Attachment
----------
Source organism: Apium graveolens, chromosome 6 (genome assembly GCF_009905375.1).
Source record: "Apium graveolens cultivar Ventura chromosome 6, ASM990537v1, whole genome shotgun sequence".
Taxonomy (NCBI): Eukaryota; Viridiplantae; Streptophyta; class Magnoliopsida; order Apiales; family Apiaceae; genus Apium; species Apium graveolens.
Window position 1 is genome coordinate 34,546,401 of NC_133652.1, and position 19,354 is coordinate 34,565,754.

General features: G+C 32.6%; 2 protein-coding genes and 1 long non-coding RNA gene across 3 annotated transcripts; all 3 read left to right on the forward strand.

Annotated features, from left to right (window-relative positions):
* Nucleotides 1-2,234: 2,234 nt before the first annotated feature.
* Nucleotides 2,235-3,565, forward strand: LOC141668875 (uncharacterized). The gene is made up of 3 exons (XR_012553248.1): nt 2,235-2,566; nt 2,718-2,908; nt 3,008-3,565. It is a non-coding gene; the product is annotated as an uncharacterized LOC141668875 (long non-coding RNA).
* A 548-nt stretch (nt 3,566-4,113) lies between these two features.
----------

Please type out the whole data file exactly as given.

Source organism: Apium graveolens, chromosome 6 (genome assembly GCF_009905375.1).
Source record: "Apium graveolens cultivar Ventura chromosome 6, ASM990537v1, whole genome shotgun sequence".
Taxonomy (NCBI): Eukaryota; Viridiplantae; Streptophyta; class Magnoliopsida; order Apiales; family Apiaceae; genus Apium; species Apium graveolens.
Window position 1 is genome coordinate 34,546,401 of NC_133652.1, and position 19,354 is coordinate 34,565,754.

General features: G+C 32.6%; 2 protein-coding genes and 1 long non-coding RNA gene across 3 annotated transcripts; all 3 read left to right on the forward strand.

Annotated features, from left to right (window-relative positions):
* Nucleotides 1-2,234: 2,234 nt before the first annotated feature.
* Nucleotides 2,235-3,565, forward strand: LOC141668875 (uncharacterized). The gene is made up of 3 exons (XR_012553248.1): nt 2,235-2,566; nt 2,718-2,908; nt 3,008-3,565. It is a non-coding gene; the product is annotated as an uncharacterized LOC141668875 (long non-coding RNA).
* A 548-nt stretch (nt 3,566-4,113) lies between these two features.